Precautions that might be helpful

This is a copy of the text of two messages to M. Paul Cook about the dangers of infection with AIDS and Hepatitis, and what precautions might be helpful when dealing with a high risk population. (Some editing was done).

Fm: Carl Lopez/SC 73100,2526
To: M. Paul Cook/B.C. 73207,3470


The POG has got an excellent section on AIDS... I'll hit some of the high points:

Wear gloves... when dealing with someone who is bleeding (or when handling body parts after an MVA, or as part of evidence collection). The same goes for body fluids. One caveat... you can't always tell by looking whether someone has (or is at risk for having) the HIV virus, so treat everyone as if they *might* have it. Use *latex* gloves... they're the least permeable, and the strongest. Be careful when searching pockets... pat down from outside first, and carefully. Some perps set their syringes in their pockets with the needles (uncapped) pointing upwards just to stick you. One company makes a neat little plastic container (available in white or black for EMS or cops) that attaches to your equipment belt and carries a pair of latex gloves... nice idea, and keep a few spare pairs in your vehicle's trunk. Replace the gloves at regular intervals... they *will* break down with time and exposure to pollution (just like the old condoms we used to keep in our wallets..<G>..).

At work, whenever I have an open wound/scratch/etc, I spray it at regular intervals with a spray bandage (such as "New Skin"). This increases my protection. I have to respray about every two hours, but then again, I'm also washing my hands after every patient. (The New Skin container is as small as the smallest Cap Stun bottle).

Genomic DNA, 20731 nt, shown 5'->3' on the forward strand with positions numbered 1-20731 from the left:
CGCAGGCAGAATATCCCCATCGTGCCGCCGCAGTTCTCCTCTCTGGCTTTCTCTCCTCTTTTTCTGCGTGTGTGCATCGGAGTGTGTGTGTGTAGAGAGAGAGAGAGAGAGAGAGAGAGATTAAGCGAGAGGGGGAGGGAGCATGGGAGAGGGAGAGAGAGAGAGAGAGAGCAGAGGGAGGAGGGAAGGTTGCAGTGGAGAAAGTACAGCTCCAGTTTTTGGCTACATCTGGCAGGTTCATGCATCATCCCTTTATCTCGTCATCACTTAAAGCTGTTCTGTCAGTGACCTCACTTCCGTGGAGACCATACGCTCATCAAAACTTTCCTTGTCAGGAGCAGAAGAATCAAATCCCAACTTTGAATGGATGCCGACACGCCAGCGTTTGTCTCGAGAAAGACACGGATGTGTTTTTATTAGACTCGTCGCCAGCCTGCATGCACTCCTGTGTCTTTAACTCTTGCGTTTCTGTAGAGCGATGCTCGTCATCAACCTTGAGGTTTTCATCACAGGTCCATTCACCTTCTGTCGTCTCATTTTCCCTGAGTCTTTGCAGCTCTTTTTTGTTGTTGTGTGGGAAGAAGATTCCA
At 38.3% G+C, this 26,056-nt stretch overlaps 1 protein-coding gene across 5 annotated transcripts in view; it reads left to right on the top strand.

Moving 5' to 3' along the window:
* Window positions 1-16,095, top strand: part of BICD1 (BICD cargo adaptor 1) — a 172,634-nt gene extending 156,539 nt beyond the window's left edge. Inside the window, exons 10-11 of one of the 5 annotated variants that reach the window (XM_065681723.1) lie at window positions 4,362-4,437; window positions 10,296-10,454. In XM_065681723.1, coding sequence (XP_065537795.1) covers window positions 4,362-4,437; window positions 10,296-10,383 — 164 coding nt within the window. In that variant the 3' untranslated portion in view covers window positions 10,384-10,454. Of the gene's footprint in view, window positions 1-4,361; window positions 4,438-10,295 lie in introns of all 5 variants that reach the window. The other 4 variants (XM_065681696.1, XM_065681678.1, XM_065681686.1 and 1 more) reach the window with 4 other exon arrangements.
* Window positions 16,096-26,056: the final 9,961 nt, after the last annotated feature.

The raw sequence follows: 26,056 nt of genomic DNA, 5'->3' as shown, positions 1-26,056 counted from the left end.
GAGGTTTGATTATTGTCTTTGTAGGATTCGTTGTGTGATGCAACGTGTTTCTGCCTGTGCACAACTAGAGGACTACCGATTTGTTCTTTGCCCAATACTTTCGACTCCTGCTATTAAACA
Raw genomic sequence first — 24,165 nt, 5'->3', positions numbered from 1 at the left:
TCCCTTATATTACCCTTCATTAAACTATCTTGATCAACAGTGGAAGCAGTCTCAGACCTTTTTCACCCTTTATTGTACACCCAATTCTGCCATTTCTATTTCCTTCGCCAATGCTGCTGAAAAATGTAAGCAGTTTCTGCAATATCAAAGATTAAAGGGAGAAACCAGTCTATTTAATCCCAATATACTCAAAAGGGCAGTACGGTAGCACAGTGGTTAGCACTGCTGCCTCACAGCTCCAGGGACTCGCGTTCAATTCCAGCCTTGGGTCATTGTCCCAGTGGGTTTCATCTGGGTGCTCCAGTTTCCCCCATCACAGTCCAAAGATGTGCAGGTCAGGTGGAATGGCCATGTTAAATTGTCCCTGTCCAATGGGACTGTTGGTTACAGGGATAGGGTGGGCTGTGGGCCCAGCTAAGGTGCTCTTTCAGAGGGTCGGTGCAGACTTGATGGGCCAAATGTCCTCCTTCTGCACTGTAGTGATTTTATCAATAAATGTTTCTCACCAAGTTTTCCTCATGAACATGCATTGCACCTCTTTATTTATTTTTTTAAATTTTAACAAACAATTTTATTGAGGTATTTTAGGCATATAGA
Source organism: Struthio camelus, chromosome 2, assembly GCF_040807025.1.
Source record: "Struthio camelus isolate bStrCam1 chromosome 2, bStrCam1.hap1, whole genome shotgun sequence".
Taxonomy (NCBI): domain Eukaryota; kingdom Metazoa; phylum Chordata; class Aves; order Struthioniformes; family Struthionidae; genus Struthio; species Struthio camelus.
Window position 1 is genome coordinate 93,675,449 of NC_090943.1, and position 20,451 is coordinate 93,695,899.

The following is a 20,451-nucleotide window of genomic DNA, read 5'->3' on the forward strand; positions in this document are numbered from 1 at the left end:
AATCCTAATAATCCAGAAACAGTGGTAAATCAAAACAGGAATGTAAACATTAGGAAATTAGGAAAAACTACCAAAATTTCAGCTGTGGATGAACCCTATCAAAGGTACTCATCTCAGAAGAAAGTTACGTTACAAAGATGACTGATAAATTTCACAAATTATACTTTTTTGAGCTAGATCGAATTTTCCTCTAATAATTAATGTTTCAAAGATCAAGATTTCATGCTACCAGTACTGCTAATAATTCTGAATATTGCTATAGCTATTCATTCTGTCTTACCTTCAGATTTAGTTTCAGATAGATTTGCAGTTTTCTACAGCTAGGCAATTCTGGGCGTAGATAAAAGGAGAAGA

Disinfectants... *DEFINITELY*. One of the best is "Betadine" (which is available in small wipe-packets, like alcohol), but be aware that the HIV virus is not too hardy, and even a good hand cleaning (soap and water, or alcohol, or "Handi-Wipes") will do a pretty good job against it, if nothing else is available. Remember that the earlier the washing, the better off you are (even if it is just soap and water). (This goes for dog bites also).

If you are bitten, stabbed, etc... have (if legally possible) the suspect tested for HIV (immediately, and every six months for two years)... the same goes for you. Have the blood in the syringe tested (again, if possible)... it may not belong to the suspect! Unfortunately, this will raise your anxiety levels, and usually unnecessarily, but it's what's recommended.

Finally... there are diseases out there that are a whole lot easier to catch from a perp than AIDS... and just as nasty. One that I'm thinking of in particular is *Hepatitis*. All of the precautions mentioned for the HIV suspect will help protect you from the other communicable diseases. Some additional things you can do:

1) Keep up to date on your tetanus shots (every 10 years) 2) Get your Hepatitis B vaccination!!! Hepatitis is now **preventable** get your shots! Please!!!


(Did I miss anything? If there's anything in particular, let me know. The Toronto Metro PD has a nifty videotape on AIDS that they'll probably share).

ADDENDUM: In a later (unsaved) message I mentioned that the dangers of ANY human bite are extreme... they become *badly* infected, and do so *quickly*! So, if you're bitten (even if by a loved one): Wash it immediately, put some antibiotic ointment on the bite, and see your doctor to get antibiotics started ASAP. Human bites are bad news, a helluva lot worse than an non-human animal bites!

Go Back to Shy David's Aquired Immune Deficiency Syndrome Page.